A joint is a place where two or more bones meet and is also called an articulation.
Synovial joints (freely movable joints) allow us the free movement to perform skills and techniques during physical activity.
Synovial joints have synovial fluid in the joint cavity that lubricates or 'oils' the joint so it moves smoothly. Synovial fluid is made by the synovial membrane.
In synovial joints, the ends of the bones are covered with cartilage (called articular cartilage) which cushions the joint and prevents friction and wear and tear between the bone ends. Cartilage is a soft, spongy connective tissue. The articular capsule prevents wear and tear on the bones.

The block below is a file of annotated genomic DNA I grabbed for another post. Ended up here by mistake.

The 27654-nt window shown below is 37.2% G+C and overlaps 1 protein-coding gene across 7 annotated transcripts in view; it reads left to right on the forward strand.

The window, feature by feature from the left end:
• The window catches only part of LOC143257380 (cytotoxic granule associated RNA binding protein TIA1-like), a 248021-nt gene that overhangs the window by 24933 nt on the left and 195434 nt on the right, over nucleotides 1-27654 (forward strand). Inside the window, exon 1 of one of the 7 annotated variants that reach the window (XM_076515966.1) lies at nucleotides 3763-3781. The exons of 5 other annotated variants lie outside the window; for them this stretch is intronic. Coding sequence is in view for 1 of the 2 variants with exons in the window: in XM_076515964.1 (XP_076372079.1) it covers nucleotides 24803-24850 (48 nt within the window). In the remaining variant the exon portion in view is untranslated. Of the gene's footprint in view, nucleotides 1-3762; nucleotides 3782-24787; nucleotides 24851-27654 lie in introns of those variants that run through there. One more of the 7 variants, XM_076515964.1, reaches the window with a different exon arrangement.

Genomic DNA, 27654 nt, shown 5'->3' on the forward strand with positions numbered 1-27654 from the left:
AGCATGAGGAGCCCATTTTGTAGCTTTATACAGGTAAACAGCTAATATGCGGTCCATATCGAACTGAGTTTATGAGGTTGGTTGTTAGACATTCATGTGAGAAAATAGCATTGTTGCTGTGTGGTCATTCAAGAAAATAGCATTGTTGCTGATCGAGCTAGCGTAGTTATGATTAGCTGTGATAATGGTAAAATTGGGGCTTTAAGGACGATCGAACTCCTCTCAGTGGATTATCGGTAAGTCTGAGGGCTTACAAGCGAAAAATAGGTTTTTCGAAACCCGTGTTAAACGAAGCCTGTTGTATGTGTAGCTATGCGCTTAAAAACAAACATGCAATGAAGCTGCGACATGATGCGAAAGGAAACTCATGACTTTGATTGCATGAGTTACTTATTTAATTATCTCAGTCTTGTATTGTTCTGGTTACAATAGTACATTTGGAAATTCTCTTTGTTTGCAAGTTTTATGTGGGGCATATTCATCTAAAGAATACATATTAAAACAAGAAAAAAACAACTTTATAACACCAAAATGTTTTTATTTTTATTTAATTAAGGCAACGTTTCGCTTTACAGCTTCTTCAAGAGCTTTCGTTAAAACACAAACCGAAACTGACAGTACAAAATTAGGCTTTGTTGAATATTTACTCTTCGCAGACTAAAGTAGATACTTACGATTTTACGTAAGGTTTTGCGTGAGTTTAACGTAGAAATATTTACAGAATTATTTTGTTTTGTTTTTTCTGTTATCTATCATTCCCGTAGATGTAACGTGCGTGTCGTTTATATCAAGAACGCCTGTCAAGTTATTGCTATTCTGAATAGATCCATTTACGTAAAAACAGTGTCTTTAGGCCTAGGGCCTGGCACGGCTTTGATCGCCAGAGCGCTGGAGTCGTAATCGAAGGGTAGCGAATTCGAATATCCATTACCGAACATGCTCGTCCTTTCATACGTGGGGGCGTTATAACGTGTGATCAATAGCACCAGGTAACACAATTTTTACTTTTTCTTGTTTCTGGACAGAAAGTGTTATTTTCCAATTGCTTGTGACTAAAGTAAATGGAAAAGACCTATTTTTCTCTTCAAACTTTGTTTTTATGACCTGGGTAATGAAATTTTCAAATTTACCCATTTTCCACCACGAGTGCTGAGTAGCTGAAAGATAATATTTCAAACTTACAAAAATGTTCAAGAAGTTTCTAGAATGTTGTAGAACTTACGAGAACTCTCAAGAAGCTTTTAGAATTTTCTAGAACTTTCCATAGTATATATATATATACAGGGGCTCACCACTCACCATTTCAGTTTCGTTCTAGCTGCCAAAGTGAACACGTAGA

The bones in a synovial joint are connected by ligaments, which:
The movement at a synovial joint is caused by the muscles attached across the joint. Muscles are attached to bone by tendons. Tendons are very strong, inelastic connective tissues that allow a muscle to pull on a bone to move it.
Four of the synovial joint types are responsible for a range of sporting techniques.
Which type of joint allows the greatest range of movement?
Ball and socket.